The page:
There's a good right arm on Lee-Campbell, but to make it in the Big 12 he'll need to improve his accuracy substantially. If he can do that, he'll be a big problem for defensive coordinators. This should be a fun project for Mangino.
For the schools looking for a punter, Downing was no secret. Penn State offered and hometown favorite Wisconsin offered him the chance to walk on and earn his keep.
By secret weapon, we just mean nobody's going to talk about Downing this summer or during fall camp, and he's going to trot out there for the season opener and rip off a long punt, and the casual fan might just assume Kirby Van Der Kamp got a fifth year of eligibility.
Downing's a potential four-year starter at a position that has been vital to the Cyclones over the years. That's a huge boon for Paul Rhoads.
Just like Van Der Kamp, Downing is a good athlete — he played an ice hockey game the night before Signing Day — who can pull the fake every now and then. In time, the "secret" part of this label will wear off, and Downing will just be a field-flipping weapon.
Sam Seonbuchner's favorite player? Green Bay's Clay Matthews. Makes sense. Seonbuchner is an outside linebacker. He grew up in Wisconsin. He has very long, blonde hair.
Obviously, it's a major stretch to mention the two in the same breath. Obviously. However, Seonbuchner, while finding a way to fly under the radar, has some of the most impressive tape we've seen of any defender in the 2014 class. He is everywhere, he does everything — blitz off the edge, defend the pass, track down the running back's run to the strongside.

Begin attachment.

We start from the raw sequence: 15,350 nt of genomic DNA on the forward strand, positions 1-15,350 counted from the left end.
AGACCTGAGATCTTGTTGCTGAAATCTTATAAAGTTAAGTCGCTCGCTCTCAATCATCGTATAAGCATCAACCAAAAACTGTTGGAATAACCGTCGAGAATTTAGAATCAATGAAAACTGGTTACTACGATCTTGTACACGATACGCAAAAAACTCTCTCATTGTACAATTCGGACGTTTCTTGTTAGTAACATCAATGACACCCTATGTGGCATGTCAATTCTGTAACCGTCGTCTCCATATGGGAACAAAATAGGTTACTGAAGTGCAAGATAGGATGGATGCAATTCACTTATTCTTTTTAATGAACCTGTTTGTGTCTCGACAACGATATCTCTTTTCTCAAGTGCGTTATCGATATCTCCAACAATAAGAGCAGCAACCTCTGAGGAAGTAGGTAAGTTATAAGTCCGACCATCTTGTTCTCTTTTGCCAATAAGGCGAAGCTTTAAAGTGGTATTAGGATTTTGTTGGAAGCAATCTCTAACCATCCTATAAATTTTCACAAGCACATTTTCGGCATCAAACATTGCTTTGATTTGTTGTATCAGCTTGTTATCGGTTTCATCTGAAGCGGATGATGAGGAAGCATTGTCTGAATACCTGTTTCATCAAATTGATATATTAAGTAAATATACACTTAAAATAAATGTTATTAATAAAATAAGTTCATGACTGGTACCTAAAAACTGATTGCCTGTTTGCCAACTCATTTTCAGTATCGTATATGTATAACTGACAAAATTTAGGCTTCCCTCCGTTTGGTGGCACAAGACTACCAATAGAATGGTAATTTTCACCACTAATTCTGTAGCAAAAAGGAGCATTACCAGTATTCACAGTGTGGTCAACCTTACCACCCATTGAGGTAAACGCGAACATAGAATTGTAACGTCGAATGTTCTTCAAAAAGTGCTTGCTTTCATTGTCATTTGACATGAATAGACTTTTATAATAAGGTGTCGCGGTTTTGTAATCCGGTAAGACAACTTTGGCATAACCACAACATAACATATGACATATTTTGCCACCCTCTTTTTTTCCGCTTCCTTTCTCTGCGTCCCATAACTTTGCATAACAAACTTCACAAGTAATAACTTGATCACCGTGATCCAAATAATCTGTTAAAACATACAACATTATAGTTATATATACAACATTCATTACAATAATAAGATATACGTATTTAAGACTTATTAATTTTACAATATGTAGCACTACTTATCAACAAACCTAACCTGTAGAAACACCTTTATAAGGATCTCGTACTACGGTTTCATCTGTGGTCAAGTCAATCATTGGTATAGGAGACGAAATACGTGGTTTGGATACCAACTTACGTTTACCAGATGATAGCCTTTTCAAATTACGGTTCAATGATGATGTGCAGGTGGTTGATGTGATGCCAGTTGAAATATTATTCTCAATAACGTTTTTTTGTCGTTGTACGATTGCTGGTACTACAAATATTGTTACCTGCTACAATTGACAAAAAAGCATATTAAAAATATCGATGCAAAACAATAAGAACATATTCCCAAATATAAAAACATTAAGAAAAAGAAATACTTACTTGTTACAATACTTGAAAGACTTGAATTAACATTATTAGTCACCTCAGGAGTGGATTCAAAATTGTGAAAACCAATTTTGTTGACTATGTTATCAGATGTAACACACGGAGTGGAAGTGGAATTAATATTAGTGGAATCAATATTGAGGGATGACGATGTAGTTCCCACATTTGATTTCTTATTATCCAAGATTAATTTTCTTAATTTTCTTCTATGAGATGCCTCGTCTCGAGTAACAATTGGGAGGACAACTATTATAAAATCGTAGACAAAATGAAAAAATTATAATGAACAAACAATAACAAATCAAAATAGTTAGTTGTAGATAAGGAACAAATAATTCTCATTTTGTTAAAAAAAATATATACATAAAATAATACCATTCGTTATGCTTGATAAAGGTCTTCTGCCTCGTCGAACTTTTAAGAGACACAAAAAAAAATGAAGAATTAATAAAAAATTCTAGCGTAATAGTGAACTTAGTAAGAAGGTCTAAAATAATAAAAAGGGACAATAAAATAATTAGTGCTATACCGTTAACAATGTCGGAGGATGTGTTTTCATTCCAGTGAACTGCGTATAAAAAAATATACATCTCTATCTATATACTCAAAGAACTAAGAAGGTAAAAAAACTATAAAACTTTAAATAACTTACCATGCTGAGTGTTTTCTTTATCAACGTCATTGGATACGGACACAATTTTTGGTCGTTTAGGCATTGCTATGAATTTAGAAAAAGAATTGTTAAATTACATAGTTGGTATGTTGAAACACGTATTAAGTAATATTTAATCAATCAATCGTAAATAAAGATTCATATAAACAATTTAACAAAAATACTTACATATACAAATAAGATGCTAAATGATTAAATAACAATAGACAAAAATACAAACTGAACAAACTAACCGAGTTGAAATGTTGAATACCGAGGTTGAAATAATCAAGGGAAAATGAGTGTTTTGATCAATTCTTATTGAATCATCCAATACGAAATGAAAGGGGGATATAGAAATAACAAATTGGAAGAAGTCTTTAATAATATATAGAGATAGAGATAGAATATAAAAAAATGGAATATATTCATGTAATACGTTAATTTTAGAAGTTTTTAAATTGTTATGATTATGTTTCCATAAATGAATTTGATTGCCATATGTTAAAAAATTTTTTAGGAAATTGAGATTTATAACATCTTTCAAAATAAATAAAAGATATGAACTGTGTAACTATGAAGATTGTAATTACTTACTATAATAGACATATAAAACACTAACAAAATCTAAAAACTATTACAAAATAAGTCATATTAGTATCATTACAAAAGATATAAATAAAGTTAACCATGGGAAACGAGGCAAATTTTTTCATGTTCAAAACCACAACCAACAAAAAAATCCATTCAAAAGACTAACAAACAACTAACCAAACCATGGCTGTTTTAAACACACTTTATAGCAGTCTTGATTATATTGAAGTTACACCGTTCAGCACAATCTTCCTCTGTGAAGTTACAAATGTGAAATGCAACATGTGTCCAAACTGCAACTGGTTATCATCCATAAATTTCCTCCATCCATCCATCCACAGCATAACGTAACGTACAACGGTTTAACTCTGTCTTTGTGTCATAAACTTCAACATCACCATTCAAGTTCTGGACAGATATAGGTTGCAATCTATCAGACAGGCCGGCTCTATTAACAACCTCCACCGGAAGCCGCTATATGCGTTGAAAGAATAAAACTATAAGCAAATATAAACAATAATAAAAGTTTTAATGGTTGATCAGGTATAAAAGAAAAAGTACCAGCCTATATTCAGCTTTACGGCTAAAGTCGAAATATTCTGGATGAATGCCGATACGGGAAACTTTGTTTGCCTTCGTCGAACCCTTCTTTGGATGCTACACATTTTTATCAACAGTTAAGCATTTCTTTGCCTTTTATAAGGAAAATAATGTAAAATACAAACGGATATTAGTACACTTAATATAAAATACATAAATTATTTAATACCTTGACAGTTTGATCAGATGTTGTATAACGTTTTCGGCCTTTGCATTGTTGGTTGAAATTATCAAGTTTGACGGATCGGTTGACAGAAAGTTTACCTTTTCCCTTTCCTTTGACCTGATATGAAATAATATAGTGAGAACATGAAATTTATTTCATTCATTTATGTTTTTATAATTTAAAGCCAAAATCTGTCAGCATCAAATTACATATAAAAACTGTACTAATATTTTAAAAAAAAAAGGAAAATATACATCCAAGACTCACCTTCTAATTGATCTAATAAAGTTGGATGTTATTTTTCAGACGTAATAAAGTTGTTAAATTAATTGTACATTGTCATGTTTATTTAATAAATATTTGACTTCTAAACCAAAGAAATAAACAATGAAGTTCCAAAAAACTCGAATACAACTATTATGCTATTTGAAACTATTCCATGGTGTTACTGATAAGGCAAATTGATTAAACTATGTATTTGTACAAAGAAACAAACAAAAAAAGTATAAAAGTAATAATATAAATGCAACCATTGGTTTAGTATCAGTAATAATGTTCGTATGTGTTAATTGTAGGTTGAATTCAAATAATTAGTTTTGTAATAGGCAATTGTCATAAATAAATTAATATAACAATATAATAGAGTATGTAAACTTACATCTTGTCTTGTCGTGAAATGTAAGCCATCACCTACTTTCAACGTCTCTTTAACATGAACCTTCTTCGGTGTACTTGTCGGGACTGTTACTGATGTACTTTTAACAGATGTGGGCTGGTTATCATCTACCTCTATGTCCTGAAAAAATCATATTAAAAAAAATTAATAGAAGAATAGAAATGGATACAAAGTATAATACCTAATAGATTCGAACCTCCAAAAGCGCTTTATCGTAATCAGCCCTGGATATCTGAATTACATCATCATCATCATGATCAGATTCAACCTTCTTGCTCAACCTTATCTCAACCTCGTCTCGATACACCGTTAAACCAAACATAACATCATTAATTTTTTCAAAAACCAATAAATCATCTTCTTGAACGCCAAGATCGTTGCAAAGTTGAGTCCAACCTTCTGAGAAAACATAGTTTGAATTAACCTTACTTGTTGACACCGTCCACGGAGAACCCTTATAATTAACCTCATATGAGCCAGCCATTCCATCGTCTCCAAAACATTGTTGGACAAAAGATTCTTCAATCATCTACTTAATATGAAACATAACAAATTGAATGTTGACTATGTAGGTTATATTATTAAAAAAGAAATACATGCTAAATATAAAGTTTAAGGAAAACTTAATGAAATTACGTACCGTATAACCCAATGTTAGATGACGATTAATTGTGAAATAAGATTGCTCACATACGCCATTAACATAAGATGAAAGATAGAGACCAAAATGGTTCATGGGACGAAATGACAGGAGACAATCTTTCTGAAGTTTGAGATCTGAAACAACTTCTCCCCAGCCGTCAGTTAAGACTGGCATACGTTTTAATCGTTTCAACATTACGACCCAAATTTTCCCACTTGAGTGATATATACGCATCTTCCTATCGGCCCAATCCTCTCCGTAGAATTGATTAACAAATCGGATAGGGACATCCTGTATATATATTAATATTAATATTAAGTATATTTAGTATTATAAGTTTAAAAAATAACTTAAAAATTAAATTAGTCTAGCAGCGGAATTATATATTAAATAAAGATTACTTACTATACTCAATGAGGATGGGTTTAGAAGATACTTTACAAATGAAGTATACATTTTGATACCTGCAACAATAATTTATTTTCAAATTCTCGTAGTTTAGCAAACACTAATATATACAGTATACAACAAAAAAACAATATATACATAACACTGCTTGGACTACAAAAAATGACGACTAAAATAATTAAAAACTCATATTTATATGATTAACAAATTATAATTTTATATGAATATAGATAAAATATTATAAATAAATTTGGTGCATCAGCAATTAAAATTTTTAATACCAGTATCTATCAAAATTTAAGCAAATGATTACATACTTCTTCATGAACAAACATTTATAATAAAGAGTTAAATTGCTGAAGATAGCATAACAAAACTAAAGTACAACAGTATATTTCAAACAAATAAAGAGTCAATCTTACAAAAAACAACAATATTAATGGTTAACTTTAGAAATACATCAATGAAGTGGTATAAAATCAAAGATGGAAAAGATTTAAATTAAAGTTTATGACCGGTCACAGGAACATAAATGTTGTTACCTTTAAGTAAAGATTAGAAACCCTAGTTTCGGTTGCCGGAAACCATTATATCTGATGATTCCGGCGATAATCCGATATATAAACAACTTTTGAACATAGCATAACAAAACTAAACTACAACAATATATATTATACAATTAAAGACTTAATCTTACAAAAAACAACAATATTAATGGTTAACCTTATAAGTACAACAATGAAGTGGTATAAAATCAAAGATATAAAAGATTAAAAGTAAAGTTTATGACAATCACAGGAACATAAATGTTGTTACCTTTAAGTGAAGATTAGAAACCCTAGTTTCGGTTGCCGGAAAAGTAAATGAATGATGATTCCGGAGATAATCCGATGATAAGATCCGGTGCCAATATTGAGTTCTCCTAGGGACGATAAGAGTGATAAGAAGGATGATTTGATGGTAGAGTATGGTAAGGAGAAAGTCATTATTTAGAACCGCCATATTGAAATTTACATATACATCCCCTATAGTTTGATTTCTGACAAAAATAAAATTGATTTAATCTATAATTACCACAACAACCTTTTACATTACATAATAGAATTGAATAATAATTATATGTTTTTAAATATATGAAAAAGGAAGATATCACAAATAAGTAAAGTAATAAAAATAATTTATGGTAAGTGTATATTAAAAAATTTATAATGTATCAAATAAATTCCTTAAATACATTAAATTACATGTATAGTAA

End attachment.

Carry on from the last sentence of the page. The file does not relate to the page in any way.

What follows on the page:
We'd predict Seonbuchner gets a redshirt year. The Cyclones have several experienced outside linebackers, anyway. But just wait. This kid could be something special.
As the Cyclones entered the home stretch in January, they were in the running for the services of three-star wideout Kenric Young and, as Scout.com reported, were talking to Simmie Cobbs.
Fans wondered whether ISU already having three wide receivers in its class scared off potential commits. As Orion Salters is the lowest-rated of the pass-catchers, behind Allen Lazard and Jauan Wesley, it was natural he caught a bit of flack.
While Salters' frame doesn't lend itself to a high volume of targets, he's a shifty, explosive player who can line up in the slot or in the backfield, as well as return kicks. At the peak of his college career, Salters could be a Jarvis West prototype — the guy you feed three or four times a game when in need of a big play. That'll be Salters' role, and it's an important one. He'll just have to prove he doesn't need to be a 50-catch receiver to make his mark.
We don't intend this to be a knock on any of the Cyclones' other coaches and their recruiting skills. Graduate assistant Derek Day got three Wisconsin commits with the snap of a finger and would have had Tommy Mister if not for staff shakeups. Todd Sturdy got ISU three JUCO players out of California. Troy Douglas and Wally Burnham flexed their muscle in Florida.
Even Louis Ayeni and Mark Mangino, the newest additions, helped solidify the Houston region — Chris Klenakis did a good job down there — while Ayeni joined Paul Rhoads on flights to see Terry Ayeni and Michael Warren as the weeks wound down.
And of course, the collective effort — from the recruiting support staff and the graduate assistants and up — to work double-overtime after the tragic death of Curtis Bray a day before the silent period ended.
But you know who else was on the plane with Ayeni and Rhoads? Shane Burnham, the defensive tackles coach who continues to sweet-talk his way around Florida, selling snow to kids who grew up running their fingers through sand.
Burnham will surely be kicking himself for the lack of a true defensive tackle in this class, but he made it a priority to get versatile Terry Ayeni with two weeks left until Signing Day, and he was instrumental in that and just about every other recruitment, too — it was Burnham who sung "Happy Birthday" and cut cake with Allen Lazard on an in-home in December when the Cyclones were trying to weather one final push by Notre Dame.